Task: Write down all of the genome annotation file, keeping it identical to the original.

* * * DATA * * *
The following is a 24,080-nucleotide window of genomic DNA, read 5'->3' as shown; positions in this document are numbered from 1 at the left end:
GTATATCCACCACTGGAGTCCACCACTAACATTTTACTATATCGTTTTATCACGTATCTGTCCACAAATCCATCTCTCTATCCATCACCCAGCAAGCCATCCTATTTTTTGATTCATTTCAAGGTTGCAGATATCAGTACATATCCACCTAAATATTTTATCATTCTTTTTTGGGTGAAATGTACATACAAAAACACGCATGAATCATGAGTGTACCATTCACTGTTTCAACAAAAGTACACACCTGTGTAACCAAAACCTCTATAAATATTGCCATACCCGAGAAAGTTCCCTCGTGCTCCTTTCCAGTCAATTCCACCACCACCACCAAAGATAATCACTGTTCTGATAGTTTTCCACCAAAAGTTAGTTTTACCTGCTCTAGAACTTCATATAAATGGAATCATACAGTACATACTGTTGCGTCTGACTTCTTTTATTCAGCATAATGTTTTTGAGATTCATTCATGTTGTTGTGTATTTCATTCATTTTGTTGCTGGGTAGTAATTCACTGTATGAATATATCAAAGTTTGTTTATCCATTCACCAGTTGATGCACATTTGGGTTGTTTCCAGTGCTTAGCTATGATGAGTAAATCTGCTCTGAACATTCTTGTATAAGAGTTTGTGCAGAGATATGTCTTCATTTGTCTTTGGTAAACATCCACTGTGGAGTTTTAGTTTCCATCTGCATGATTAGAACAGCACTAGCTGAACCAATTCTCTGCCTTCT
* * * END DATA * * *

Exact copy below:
The following is a 24,080-nucleotide window of genomic DNA, read 5'->3' as shown; positions in this document are numbered from 1 at the left end:
GTATATCCACCACTGGAGTCCACCACTAACATTTTACTATATCGTTTTATCACGTATCTGTCCACAAATCCATCTCTCTATCCATCACCCAGCAAGCCATCCTATTTTTTGATTCATTTCAAGGTTGCAGATATCAGTACATATCCACCTAAATATTTTATCATTCTTTTTTGGGTGAAATGTACATACAAAAACACGCATGAATCATGAGTGTACCATTCACTGTTTCAACAAAAGTACACACCTGTGTAACCAAAACCTCTATAAATATTGCCATACCCGAGAAAGTTCCCTCGTGCTCCTTTCCAGTCAATTCCACCACCACCACCAAAGATAATCACTGTTCTGATAGTTTTCCACCAAAAGTTAGTTTTACCTGCTCTAGAACTTCATATAAATGGAATCATACAGTACATACTGTTGCGTCTGACTTCTTTTATTCAGCATAATGTTTTTGAGATTCATTCATGTTGTTGTGTATTTCATTCATTTTGTTGCTGGGTAGTAATTCACTGTATGAATATATCAAAGTTTGTTTATCCATTCACCAGTTGATGCACATTTGGGTTGTTTCCAGTGCTTAGCTATGATGAGTAAATCTGCTCTGAACATTCTTGTATAAGAGTTTGTGCAGAGATATGTCTTCATTTGTCTTTGGTAAACATCCACTGTGGAGTTTTAGTTTCCATCTGCATGATTAGAACAGCACTAGCTGAACCAATTCTCTGCCTTCT